FIREARMS AND ESTATE PLANNING

by Dawn M. Dale on Dec. 03, 2018

Estate 

Summary: Important legal issues can arise with regard to the ownership and transfer of firearms for estate planning purposes.


FIREARMS AND ESTATE PLANNING

Important legal issues can arise with regard to the ownership and transfer of firearms for estate planning purposes. Gun owners and fiduciaries dealing with firearms should seek legal advice to ensure they do not inadvertently commit a felony or other violation in storing and/or transferring firearms to a trust or beneficiaries.

The rules and regulations that apply will vary, depending on whether the weapon is regulated by the National Firearms Act (“NFA”), Pub. L. No. 73-474, 48 Stat. 1236 (codified at IRC Ch. 53) (June 26, 1934). A violation of the NFA is a felony, and the resulting penalties are severe.

National Firearms Act (NFA)

Virtually all “household guns” (e.g., hunting rifles, sporting shotguns, revolvers, and semi-automatic pistols) are not subject to regulation by the NFA. Most antique and unserviceable weapons are not regulated by the NFA. The NFA also does not regulate most semi-automatic weapons, including assault rifles.

Generally, the NFA regulates the following six classes of weapons:

  • Short-barreled rifles (barrel length under 16 inches);
  • Short-barreled shotguns (barrel length under 18 inches);
  • Fully automatic machine guns;
  • Suppressors (silencers) and components to build them; and
  • Destructive devices (including grenades, missiles, devices that propel a projectile by explosive with a barrel exceeding one-half inch in diameter).

The NFA requires registration of all NFA firearms with the Secretary of Treasury, and each firearm transferred must be registered to the transferee by the transferor. Any person possessing a registered firearm must retain proof of registration, available to the Secretary of Treasury upon request. All transfers and manufacture of NFA weapons must be approved by the ATF, which can be a lengthy process involving an application, fingerprints, background check, etc.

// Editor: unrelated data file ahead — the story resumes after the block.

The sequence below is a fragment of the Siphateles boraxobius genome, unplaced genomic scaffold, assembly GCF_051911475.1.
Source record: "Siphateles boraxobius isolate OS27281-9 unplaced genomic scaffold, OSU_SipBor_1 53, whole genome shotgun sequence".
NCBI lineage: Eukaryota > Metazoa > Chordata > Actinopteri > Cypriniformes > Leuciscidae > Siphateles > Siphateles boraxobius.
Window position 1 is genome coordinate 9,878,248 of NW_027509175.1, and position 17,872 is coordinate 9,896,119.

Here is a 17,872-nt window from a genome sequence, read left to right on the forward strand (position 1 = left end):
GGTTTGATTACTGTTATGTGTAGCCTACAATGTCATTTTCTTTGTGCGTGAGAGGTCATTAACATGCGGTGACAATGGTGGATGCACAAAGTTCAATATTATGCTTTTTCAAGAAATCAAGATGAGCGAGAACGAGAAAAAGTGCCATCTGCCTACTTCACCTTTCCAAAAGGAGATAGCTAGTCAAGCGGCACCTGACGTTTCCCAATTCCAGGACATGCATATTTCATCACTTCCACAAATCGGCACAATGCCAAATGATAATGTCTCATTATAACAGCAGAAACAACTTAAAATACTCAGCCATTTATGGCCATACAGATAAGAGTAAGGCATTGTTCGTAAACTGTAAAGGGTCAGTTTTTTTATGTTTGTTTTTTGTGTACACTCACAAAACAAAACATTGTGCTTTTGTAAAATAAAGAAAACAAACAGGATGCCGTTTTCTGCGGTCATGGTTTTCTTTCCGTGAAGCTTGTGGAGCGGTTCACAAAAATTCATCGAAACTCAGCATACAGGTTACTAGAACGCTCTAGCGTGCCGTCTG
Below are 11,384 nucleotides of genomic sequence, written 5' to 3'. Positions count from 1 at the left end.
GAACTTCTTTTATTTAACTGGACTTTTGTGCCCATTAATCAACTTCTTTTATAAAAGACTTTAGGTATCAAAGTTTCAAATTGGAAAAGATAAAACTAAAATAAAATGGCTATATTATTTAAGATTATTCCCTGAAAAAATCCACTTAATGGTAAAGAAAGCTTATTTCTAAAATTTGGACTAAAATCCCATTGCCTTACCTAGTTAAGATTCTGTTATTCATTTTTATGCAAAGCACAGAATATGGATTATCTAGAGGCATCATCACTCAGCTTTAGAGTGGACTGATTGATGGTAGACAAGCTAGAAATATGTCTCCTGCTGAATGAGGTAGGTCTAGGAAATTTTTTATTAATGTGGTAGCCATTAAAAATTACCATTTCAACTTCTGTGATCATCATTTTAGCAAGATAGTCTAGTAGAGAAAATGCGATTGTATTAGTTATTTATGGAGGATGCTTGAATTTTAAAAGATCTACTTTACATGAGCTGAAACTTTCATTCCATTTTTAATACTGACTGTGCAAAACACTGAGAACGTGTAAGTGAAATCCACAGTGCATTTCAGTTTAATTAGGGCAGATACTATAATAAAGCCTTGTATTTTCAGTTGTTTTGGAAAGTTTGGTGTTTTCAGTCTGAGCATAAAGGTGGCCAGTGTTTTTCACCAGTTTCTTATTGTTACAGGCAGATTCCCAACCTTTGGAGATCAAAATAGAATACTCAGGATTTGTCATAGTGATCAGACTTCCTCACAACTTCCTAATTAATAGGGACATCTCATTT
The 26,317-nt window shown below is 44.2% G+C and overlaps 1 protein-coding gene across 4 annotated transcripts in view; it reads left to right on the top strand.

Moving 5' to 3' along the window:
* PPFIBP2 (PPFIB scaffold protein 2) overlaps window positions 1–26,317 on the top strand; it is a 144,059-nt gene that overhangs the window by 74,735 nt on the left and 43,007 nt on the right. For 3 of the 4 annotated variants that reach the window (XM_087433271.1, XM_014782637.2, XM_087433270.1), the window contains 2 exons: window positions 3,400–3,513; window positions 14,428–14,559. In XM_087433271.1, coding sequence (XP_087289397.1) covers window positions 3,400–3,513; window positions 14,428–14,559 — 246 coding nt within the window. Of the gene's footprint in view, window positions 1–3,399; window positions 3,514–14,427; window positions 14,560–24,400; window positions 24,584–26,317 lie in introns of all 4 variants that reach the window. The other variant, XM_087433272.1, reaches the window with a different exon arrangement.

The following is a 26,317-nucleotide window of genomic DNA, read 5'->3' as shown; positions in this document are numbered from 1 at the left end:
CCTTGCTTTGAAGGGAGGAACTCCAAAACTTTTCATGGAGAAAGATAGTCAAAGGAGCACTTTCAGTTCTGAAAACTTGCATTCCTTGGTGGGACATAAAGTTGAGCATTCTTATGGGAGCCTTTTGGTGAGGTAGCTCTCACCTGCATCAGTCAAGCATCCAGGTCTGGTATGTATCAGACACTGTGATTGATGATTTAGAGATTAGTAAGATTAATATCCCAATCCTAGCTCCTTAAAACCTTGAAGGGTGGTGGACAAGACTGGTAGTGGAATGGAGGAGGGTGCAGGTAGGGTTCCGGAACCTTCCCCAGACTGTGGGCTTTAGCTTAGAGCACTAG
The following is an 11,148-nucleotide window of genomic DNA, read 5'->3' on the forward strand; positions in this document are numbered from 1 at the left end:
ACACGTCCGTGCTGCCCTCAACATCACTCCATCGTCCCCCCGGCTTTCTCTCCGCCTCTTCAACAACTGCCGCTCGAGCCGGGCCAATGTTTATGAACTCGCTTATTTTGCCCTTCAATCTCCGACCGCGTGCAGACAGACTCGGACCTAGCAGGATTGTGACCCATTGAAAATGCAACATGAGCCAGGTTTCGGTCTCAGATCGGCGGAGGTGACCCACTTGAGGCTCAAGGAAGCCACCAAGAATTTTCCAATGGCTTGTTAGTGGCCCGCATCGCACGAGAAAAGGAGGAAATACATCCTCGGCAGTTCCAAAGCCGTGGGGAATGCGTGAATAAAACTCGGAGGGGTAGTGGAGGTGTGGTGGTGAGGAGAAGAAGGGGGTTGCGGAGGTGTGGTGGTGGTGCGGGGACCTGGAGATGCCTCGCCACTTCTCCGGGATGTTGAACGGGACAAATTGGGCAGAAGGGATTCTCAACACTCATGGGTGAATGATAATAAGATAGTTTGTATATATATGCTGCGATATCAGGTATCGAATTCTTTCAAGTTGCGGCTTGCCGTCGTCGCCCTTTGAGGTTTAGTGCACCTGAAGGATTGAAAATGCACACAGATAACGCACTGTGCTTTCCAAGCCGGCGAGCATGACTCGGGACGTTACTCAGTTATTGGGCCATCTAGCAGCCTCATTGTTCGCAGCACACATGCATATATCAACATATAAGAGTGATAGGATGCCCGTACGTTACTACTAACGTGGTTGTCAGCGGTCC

Generally, a $200 tax is imposed by the NFA on the transfer of a firearm. However, firearms may be transferred on a tax-exempt basis to a “lawful heir” of a decedent’s estate, provided ATF Form 5 (5320.5), Application for Tax Exempt Transfer and Registration of Firearm, is filed by the executor as further discussed below.

ATF Final Rule 41F

Prior to a recent change in the ATF regulations, gun trusts were frequently used to shortcut the process for purchasing or transferring NFA weapons because the prior regulations did not require trusts or legal entities to provide fingerprints, photographs and law enforcement certification. This loophole has since been closed by ATF Rule 41F, which went info effect on July 13, 2016.

Rule 41F now requires “responsible persons” (e.g., a trustee of a gun trust) to (1) complete ATF Form 5320.23 (the National Firearms Act Responsible Person Questionnaire) and (2) submit photographs and fingerprints when the trust or legal entity (a) files an application to make an NFA firearm or (b) is listed as the transferee on an application to transfer an NFA firearm.

A new section, 27 C.F.R. § 479.90a, was also added to guide executors through the disposition of NFA firearms from a decedent’s estate, which essentially allows the executor to possess a firearm registered to a decedent during the term of probate without such possession being treated as a ‘‘transfer’’ as defined in Rule 41F, provided that:

  • No later than the close of probate, the executor must submit an application to transfer the firearm to beneficiaries or other transferees in accordance with § 479.90a.
  • If the transfer is to a beneficiary, the executor must file an ATF Form 5 (5320.5), Application for Tax Exempt Transfer and Registration of Firearm, to register a firearm to any beneficiary of an estate in accordance with § 479.90. The executor must identify the estate as the transferor and sign the form on behalf of the decedent, showing the executor’s title (e.g., executor, administrator, personal representative, etc.) and the date of filing.
  • The executor must also provide documentation of their appointment as executor, administrator, personal representative or as an authorized person, a copy of the decedent’s death certificate, a copy of the will (if any), any other evidence of the person’s authority to dispose of property, and any other document relating to, or affecting the disposition of firearms from the estate.